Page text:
By parthenogenesis. That is, this is a clonal species. (The researchers describe the Madagascan population of P.virginalis as "genetically homogeneous and extremely similar to the oldest known stock of marbled crayfish founded in Germany in 1995.)

Every marbled crayfish is female, producing 'apomictic' eggs by mitosis. No sperm necessary. And because every individual is capable of producing eggs and - in this species, a lot of them - in ideal conditions the species' population can grow much faster than that of a sexually-reproducing species. This gives the marbled crayfish quite an advantage over other, competing, species when it's introduced into a new ecosystem, which is why it has been able to expand quickly across Europe & Africa - having likely arrived in these countries via the aquarium trade. And again, because they are parthenogenetic, you need just a single individual to begin a new invasive population. In Madagascar their spread was enhanced by human activity in terms of moving animals around to establish new food populations, the warmer temperatures (compared to those in Europe), and the ready availability of suitable freshwater habitats, and there's concern that endemic crayfish species, and their unique ecosystems, are threatened by the exotic invader.

But there's much more to this story than a tale of an unusual crayfish. I found it fascinating that that understanding how the marbled crayfish genome evolves over time may have applications to cancer research:

The generation of genetic diversity will be shaped by a complex set of factors, including the intrinsic mutability of the genome, environmental mutagens, genetic drift and selective pressure. All these factors are known to play an important role in the evolution of tumour genomes. The analysis of mutations in marbled crayfish populations provides an opportunity to detect the generation, fixation and elimination of genetic changes with particularly high sensitivity and robustness and could therefore disentangle the specific contributions of individual factors. As such, it will be interesting to further explore marbled crayfish as a model system for clonal genome evolution in cancer.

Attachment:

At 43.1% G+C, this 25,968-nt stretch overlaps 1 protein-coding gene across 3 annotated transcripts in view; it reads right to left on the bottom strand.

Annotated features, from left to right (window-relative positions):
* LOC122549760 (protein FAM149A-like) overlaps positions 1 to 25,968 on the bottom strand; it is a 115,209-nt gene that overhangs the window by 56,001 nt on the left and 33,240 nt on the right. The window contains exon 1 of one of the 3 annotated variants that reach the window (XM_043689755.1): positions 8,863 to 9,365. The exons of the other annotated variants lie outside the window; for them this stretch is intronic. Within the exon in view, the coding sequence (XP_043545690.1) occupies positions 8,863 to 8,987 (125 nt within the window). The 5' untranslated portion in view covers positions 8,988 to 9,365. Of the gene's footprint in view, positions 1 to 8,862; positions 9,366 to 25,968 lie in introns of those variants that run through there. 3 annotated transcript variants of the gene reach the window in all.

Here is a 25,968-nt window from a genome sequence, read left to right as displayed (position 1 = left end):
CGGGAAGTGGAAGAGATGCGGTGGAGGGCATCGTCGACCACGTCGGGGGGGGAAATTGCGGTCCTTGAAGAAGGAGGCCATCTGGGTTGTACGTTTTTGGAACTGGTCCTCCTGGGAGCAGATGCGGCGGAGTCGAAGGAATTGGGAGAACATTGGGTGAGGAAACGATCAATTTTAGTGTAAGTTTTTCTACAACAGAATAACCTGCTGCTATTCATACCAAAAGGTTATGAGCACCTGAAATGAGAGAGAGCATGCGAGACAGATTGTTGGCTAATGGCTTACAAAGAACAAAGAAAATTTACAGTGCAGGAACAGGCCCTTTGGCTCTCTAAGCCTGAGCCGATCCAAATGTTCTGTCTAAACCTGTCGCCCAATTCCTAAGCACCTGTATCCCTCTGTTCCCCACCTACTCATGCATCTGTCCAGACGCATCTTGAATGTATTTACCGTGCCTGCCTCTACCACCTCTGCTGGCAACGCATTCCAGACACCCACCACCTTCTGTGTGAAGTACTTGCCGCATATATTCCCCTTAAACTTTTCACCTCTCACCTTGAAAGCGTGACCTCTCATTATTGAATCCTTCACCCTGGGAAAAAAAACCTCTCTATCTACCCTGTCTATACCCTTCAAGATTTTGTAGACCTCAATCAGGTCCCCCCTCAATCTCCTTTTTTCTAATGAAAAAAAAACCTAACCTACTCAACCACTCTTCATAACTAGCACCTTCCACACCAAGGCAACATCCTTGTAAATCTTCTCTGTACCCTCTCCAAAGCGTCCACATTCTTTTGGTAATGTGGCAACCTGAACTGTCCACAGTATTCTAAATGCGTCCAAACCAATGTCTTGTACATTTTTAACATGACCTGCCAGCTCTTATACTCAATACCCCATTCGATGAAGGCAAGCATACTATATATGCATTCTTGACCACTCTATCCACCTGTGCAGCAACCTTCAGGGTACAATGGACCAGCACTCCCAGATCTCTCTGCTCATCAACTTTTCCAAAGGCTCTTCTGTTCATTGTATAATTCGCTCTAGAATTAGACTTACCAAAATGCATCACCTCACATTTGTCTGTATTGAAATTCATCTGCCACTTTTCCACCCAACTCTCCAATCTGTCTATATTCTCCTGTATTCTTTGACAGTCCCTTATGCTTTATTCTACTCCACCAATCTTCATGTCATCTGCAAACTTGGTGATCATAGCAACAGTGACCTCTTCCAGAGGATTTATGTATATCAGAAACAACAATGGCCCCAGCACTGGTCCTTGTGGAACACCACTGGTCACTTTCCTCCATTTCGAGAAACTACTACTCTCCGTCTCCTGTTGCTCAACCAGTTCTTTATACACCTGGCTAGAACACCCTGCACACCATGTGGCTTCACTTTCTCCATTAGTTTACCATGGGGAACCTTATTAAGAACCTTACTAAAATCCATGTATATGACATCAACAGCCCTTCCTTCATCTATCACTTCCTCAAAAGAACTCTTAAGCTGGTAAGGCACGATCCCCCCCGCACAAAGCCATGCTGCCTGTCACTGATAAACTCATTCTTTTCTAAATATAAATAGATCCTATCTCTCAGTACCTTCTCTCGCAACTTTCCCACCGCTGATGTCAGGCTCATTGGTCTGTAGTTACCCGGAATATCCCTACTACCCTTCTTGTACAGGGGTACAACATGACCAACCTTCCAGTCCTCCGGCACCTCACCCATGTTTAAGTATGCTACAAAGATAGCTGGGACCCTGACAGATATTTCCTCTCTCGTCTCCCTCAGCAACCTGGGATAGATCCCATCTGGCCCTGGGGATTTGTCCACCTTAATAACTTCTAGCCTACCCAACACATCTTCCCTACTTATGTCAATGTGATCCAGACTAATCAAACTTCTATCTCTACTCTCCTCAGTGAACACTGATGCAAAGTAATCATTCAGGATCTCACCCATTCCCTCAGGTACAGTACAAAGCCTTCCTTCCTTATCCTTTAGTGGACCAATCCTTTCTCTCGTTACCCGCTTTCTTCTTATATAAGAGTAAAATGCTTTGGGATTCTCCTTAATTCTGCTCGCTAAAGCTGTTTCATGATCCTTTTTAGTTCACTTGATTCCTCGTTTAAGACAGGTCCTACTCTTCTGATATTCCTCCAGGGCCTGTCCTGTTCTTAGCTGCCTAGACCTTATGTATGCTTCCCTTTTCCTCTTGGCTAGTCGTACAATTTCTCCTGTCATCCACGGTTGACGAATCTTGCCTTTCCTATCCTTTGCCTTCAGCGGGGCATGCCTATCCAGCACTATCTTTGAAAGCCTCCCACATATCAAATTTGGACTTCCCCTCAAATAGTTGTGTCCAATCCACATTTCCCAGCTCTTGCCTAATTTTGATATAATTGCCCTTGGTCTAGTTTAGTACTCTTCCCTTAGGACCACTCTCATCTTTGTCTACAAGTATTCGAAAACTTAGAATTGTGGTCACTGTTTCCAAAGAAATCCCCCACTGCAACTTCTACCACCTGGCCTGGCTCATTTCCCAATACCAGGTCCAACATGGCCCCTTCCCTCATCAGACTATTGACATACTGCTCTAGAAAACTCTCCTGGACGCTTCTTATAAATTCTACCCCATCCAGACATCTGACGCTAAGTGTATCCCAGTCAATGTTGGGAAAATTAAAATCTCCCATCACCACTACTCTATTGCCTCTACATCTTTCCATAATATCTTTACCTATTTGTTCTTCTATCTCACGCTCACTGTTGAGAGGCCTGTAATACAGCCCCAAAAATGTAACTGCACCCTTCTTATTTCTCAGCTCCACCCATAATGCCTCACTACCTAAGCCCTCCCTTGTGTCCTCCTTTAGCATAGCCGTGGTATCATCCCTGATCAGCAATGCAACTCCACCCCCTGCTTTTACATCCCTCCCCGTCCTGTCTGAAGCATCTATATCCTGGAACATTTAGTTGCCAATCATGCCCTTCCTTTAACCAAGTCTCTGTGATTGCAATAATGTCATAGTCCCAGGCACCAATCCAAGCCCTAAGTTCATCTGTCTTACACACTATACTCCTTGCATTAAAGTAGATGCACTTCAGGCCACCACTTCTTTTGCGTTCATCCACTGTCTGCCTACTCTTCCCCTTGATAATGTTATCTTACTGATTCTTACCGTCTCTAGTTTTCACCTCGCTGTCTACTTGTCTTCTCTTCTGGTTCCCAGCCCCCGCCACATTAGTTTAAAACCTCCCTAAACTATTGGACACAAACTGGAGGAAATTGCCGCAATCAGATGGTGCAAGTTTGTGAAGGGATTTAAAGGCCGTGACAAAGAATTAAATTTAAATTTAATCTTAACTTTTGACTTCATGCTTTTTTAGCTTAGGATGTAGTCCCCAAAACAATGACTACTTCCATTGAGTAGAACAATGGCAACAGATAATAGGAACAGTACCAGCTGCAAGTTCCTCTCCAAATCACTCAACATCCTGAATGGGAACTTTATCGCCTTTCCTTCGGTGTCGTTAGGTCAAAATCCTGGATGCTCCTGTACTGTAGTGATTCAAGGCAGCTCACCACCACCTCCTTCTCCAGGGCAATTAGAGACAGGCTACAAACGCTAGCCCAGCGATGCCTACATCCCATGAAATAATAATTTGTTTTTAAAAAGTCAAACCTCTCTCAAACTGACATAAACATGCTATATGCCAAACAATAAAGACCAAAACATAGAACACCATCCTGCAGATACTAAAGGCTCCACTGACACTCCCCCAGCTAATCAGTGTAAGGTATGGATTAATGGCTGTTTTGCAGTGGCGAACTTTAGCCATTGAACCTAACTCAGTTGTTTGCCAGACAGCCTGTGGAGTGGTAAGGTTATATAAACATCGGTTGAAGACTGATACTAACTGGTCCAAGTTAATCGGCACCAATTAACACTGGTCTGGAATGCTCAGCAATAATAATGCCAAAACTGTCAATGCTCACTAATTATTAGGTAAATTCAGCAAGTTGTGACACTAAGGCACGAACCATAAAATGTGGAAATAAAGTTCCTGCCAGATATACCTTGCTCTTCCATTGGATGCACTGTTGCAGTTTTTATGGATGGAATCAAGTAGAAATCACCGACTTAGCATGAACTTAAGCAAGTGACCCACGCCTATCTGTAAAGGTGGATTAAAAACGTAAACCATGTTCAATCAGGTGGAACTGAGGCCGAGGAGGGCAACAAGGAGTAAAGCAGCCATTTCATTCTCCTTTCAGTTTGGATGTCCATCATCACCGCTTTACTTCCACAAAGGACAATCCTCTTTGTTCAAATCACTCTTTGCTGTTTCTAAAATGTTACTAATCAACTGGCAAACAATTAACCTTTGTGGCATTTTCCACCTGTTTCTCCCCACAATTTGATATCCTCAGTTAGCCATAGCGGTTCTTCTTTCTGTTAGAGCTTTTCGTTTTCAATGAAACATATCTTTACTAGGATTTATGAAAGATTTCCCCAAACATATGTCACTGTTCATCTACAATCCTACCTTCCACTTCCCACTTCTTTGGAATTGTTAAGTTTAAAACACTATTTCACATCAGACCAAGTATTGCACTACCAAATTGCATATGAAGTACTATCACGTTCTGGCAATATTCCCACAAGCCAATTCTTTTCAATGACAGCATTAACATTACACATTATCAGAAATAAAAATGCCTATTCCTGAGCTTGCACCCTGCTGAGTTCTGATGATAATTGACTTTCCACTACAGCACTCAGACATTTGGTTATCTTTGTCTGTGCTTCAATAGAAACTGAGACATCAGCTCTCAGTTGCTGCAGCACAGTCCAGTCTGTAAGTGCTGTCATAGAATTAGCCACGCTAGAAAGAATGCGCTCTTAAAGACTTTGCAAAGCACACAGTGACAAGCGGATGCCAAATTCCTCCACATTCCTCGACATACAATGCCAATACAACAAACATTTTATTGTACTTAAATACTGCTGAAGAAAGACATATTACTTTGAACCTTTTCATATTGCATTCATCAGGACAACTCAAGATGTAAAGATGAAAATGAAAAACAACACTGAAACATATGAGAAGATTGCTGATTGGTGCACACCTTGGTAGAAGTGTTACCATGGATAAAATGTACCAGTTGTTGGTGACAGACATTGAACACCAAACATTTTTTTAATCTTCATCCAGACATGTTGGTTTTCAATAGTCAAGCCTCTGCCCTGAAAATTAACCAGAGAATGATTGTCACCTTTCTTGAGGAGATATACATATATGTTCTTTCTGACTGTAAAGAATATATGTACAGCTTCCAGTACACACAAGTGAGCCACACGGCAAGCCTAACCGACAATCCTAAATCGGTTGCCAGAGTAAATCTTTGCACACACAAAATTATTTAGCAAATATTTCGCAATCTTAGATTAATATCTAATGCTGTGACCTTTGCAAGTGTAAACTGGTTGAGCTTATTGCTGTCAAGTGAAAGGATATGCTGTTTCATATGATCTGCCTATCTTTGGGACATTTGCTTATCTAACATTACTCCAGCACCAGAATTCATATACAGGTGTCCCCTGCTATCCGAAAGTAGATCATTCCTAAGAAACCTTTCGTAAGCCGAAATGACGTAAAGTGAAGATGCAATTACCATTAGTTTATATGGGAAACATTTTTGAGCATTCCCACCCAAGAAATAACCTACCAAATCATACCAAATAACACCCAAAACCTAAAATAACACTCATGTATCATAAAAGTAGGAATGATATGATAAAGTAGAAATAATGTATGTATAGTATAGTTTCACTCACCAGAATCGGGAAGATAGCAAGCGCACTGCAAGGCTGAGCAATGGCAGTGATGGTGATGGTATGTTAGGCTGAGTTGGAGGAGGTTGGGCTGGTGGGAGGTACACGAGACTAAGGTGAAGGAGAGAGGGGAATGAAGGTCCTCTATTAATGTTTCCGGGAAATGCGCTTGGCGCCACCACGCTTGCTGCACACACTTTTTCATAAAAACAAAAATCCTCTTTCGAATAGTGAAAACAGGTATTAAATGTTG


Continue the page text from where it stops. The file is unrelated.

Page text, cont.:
J.Gutekunst, R.Andriantsoa, C.Falckenhayn, K.Hanna, W.Stein, J.Rasamy & F.Lyko (2017) Clonal genome evolution and rapid invasive spread of the marbled crayfish. Nature Ecology & Evolution doi:10.1038/s41559-018-0467-9


Interested readers will also enjoy this summary of the paper, with commentary from other scientists. 

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Students often get to look at hydras - tiny, fresh-water members of the group that includes sea anemones, jellyfish, corals, and the Portuguese man'o'war. All these cnidarians have a simple body-plan: two layers of true tissue with a jelly-like layer between them, a sac-like gut with a single opening that acts as both mouth and anus, and the characteristic stinging cells - cnidocytes - that give the taxon its name. And many of them rely on endosymbiotic algae for their survival, using some of the sugars that the algae produce by photosynthesis. The image below shows part of a hydra's tentacle - you can see not only its green algal symbionts, but also a halo of discharged stings.